Those actions designed to carry out recommendations pertaining to health plans or programs.
Marketing of Health Services
Application of marketing principles and techniques to maximize the use of health care resources.
Health Care Costs
The actual costs of providing services related to the delivery of health care, including the costs of procedures, therapies, and medications. It is differentiated from HEALTH EXPENDITURES, which refers to the amount of money paid for the services, and from fees, which refers to the amount charged, regardless of cost.
The amount that a health care institution or organization pays for its drugs. It is one component of the final price that is charged to the consumer (FEES, PHARMACEUTICAL or PRESCRIPTION FEES).
The status of health in rural populations.
Physician Incentive Plans
Compensatory plans designed to motivate physicians in relation to patient referral, physician recruitment, and efficient use of the health facility.
A scheme which provides reimbursement for the health services rendered, generally by an institution, and which provides added financial rewards if certain conditions are met. Such a scheme is intended to promote and reward increased efficiency and cost containment, with better care, or at least without adverse effect on the quality of the care rendered.
The status of health in urban populations.
Diseases which have one or more of the following characteristics: they are permanent, leave residual disability, are caused by nonreversible pathological alteration, require special training of the patient for rehabilitation, or may be expected to require a long period of supervision, observation, or care. (Dictionary of Health Services Management, 2d ed)
World Health Organization
Community Health Planning
Planning that has the goals of improving health, improving accessibility to health services, and promoting efficiency in the provision of services and resources on a comprehensive basis for a whole community. (From Facts on File Dictionary of Health Care Management, 1988, p299)
Health Care Coalitions
Voluntary groups of people representing diverse interests in the community such as hospitals, businesses, physicians, and insurers, with the principal objective to improve health care cost effectiveness.
Purchasers are provided information on the quality of health care, including patient outcomes and health status, with data on the dollar outlays going towards health. The focus is on managing the use of the health care system to reduce inappropriate care and to identify and reward the best-performing providers. (from http://www.ahrq.gov/qual/meyerrpt.htm accessed 11/25/2011)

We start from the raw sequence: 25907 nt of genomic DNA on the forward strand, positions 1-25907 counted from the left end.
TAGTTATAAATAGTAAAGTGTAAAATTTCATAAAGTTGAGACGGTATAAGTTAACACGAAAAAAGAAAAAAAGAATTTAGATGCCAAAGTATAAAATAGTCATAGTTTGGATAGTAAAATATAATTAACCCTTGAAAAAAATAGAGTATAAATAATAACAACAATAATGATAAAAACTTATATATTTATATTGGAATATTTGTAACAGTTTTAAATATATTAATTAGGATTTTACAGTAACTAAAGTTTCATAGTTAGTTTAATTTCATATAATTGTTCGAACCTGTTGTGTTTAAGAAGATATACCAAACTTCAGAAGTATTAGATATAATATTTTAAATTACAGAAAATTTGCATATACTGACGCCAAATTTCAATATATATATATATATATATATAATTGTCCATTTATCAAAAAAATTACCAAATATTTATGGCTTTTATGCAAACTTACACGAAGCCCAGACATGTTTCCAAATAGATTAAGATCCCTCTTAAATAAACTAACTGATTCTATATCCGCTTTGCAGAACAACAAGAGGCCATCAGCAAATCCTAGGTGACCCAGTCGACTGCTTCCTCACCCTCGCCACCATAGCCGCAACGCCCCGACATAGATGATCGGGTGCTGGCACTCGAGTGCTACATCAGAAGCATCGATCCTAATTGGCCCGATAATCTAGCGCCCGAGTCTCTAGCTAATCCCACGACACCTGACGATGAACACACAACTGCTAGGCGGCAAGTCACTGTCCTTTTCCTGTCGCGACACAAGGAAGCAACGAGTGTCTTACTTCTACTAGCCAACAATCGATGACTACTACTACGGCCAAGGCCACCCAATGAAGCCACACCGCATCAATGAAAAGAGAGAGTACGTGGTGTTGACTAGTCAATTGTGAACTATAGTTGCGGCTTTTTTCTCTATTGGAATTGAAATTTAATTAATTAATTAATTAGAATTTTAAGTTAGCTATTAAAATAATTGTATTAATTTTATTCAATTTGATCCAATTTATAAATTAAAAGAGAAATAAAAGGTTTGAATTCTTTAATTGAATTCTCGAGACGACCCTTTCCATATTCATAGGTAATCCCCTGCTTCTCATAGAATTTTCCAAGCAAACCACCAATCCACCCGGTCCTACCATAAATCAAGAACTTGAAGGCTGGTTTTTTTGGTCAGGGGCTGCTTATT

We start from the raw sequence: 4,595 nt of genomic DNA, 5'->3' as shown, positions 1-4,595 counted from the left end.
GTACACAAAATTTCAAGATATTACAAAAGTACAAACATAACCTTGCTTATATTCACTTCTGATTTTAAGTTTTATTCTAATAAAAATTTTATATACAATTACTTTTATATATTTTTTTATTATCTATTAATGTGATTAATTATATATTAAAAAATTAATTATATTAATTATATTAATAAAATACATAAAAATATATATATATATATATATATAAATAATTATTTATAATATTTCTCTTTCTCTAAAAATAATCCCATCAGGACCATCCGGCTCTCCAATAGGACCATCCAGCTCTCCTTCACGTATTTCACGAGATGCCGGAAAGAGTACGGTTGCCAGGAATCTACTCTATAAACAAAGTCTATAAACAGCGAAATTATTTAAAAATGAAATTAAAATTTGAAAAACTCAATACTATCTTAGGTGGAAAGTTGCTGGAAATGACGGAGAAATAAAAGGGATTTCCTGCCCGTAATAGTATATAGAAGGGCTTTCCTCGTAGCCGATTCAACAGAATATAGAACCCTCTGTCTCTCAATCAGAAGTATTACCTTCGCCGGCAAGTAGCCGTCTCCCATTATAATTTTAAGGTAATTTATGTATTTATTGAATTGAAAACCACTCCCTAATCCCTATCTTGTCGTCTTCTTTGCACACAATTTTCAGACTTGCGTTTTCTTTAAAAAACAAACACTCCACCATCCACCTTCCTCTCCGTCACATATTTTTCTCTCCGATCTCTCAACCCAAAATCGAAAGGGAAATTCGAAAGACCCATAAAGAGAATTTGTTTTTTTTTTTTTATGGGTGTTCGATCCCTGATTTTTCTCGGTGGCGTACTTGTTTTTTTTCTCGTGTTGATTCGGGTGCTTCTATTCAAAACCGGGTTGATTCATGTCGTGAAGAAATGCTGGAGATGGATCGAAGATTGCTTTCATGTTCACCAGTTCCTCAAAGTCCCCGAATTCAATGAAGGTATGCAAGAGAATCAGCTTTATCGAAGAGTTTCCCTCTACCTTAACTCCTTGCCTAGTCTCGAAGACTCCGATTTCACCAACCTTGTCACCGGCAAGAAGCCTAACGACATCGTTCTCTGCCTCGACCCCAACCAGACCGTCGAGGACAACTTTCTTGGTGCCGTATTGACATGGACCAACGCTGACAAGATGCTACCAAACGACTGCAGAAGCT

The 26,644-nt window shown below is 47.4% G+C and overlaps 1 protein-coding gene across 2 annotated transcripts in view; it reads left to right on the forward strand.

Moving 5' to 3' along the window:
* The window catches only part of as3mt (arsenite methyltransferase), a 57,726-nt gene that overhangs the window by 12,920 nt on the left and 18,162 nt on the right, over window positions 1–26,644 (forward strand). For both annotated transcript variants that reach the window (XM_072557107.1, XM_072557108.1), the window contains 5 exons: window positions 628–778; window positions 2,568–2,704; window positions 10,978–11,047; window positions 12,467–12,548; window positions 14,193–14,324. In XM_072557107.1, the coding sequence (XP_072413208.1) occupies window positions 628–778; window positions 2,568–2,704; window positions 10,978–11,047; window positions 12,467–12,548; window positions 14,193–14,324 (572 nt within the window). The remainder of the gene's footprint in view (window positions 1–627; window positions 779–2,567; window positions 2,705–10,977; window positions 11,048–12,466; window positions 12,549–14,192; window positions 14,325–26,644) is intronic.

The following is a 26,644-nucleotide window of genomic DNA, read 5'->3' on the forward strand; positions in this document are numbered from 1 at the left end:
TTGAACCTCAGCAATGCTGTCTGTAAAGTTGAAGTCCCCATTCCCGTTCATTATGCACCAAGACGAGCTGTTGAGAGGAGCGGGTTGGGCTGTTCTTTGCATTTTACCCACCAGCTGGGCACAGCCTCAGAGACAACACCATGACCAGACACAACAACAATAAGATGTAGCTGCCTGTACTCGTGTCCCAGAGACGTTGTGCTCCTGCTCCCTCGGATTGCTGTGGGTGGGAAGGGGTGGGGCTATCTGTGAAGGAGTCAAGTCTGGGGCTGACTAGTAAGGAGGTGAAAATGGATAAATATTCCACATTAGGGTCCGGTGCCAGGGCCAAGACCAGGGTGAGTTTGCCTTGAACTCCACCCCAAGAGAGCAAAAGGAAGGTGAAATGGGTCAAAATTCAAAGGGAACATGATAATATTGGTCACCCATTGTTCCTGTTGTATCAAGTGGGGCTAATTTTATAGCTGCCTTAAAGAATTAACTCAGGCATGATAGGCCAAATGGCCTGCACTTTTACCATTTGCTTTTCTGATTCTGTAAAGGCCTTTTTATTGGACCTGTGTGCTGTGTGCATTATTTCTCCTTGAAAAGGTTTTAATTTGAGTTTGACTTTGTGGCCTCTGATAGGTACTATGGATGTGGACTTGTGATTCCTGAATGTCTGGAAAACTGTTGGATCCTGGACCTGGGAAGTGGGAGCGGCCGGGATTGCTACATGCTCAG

Available manpower, facilities, revenue, equipment, and supplies to produce requisite health care and services.
Group Practice, Prepaid
An organized group of three or more full-time physicians rendering services for a fixed prepayment.
Insurance, Health, Reimbursement
Payment by a third-party payer in a sum equal to the amount expended by a health care provider or facility for health services rendered to an insured or program beneficiary. (From Facts on File Dictionary of Health Care Management, 1988)
Fees and Charges
Amounts charged to the patient as payer for health care services.
Health Insurance Exchanges
State-provided health insurance marketplaces established under the PATIENT PROTECTION AND AFFORDABLE CARE ACT.
Rural Health Services
Health services, public or private, in rural areas. The services include the promotion of health and the delivery of health care.
Independent Practice Associations
A partnership, corporation, association, or other legal entity that enters into an arrangement for the provision of services with persons who are licensed to practice medicine, osteopathy, and dentistry, and with other care personnel. Under an IPA arrangement, licensed professional persons provide services through the entity in accordance with a mutually accepted compensation arrangement, while retaining their private practices. Services under the IPA are marketed through a prepaid health plan. (From Facts on File Dictionary of Health Care Management, 1988)
Decision Making, Organizational
Regional Health Planning
Planning for health resources at a regional or multi-state level.
United States Health Resources and Services Administration
A component of the PUBLIC HEALTH SERVICE that provides leadership related to the delivery of health services and the requirements for and distribution of health resources, including manpower training.